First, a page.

Anyone who knows me, however, and happens to know a little bit about discourse patterns, understands that beneath this Casper-like exterior, is the soul of a fiery little Latina.
That's right. I said it. I am Hispanic of the Heart.
See, it all started when my friend, Colt, and I wound up in the wrong seminar at an educational conference. We'd wandered off on the San Antonio Riverwalk to find some actual Diet Coke because, let's face it, San Antone loves their Pepsi Cola products. Me? Oh, no me gusta. But Colt, being the good little boy from Small Town America sniffed out the only Diet Coke within 20 miles -- at, no less, a Dairy Queen. Even the Riverwalk can't say no to the power of the DQ; it's that good. I told ya.
So, we're off, getting our fix, ignoring the fact that our session is most likely filling up. So where do we wind up? At this total BRAIN RESEARCH session on discourse patterns -- right up on the very front dang row. So we're both putting on that we know what the hell this dude (who is so just an old, dried-up hippie in a Polo and respectable haircut -- awesome) is talking about. We nod wisely, every so often, and jot down notes and take long pulls from our 32 ozs of delish.
I'm still only mildly paying attention when all of a sudden, the dried up hippie, starts showing all these diagrams and making us do some audience participation. So, I pinch myself, clear out the Winnie-the-Pooh Head (cotton fluff for brains), and prepare to be called upon because that's just my luck.
Then, what do ya know? The Dude totally tells me I'm Hispanic. Fo' reals, yo! Because as he's explaining discourse patterns (which is basically the way people relate stories and converse --either orally or in writing-- that only took me about 12 minutes to grasp this definition), he shows us the following examples:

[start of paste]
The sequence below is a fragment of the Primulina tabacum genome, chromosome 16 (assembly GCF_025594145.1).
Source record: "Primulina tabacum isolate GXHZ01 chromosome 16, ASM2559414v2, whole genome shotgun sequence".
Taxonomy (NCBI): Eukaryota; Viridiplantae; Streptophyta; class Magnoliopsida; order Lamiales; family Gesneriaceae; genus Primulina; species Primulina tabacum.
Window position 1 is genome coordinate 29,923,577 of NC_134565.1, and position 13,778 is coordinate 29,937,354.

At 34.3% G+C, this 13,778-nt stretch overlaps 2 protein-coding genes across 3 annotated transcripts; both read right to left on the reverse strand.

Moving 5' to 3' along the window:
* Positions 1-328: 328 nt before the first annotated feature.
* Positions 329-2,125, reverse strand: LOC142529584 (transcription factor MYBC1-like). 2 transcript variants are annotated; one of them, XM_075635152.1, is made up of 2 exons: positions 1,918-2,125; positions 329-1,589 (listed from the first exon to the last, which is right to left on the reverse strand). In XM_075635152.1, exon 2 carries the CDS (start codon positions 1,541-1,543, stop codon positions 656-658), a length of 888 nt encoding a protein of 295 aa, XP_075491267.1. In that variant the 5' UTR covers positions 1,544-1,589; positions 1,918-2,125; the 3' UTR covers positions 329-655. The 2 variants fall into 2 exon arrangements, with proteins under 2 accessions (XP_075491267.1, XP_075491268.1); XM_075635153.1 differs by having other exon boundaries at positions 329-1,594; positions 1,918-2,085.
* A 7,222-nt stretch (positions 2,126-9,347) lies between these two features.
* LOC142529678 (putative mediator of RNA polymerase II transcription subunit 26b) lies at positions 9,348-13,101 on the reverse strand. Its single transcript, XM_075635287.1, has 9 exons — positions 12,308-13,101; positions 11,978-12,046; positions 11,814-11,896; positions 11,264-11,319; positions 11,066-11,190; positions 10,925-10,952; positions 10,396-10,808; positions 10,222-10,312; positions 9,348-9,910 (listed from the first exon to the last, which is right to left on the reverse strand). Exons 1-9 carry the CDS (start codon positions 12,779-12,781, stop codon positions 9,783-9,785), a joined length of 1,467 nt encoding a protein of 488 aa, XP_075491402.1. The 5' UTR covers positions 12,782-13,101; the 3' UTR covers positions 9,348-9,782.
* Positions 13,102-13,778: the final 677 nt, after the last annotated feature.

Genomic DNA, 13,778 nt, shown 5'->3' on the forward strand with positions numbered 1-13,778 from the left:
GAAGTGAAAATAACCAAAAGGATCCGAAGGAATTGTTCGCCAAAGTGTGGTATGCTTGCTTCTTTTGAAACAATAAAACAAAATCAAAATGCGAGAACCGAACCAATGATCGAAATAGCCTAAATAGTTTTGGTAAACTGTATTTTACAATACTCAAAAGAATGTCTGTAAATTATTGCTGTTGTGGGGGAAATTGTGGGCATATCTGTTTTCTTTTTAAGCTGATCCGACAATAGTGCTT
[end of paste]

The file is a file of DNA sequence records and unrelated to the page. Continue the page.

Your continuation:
People in Asian languages tend to explain things in an indirect pattern. Meaning? They appear to dance around the topic. They circle it in a spirally-shaped pattern because to address the main idea or issue immediately is considered rude. Native American patterns are similar, but I think theirs also has to do with the interconnectedness of their culture with that of the earth. It's all very mystical and cool, but I fazed out at this point. Someone on the other side of the room had on a really bad wig, and I simply had to study it for a moment and ponder whether I could get an inconspicuous picture for my friend, Courtney, who is a champion wig-spotter. I knew she'd be impressed.
Then he went back to American/British discourse patterns and how we are all about "straight to the effin' point, peeps". Literally, it's like a straight line. No variations. Totally boring. This depressed me a little, I must admit. There's nothing I hate more than the "Here's what I'm gonna tell ya... Now I'm telling ya... Let me re-cap what I just told you" sort of writing I see far too often. I thought those people were simply boring, but, no... just American. Maybe British. Jamie, if you're reading this, I'm sorry to tell you that you are only slightly less boring than the Yanks.
Just as I'm relaying this juicy realization to Colt, via 7th grade note-passing style, the Dried-up Hippie Dude grabs my attention with something I can use! How to understand the writings of my Hispanic students! What? I wasn't understanding? There's something more going on than just bad spelling and the atrocious denial of any and all punctuation marks? Apparently, HECK YES there is!
It's called discourse pattern, and obviously, me... the boring gringa with the nauseatingly dull, American pattern has been missing out. While many people think that students who deal in one of the romance languages (i.e. Spanish) are just "rambling" or "off-topic", in truth, they are just doing as culture dictates.
Por ejemplo (that's "for example" for the caucasian set):